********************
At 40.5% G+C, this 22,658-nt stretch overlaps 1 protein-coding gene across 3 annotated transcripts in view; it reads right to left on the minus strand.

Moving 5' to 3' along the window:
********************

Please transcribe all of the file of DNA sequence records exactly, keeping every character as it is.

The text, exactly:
At 40.5% G+C, this 22,658-nt stretch overlaps 1 protein-coding gene across 3 annotated transcripts in view; it reads right to left on the minus strand.

Moving 5' to 3' along the window: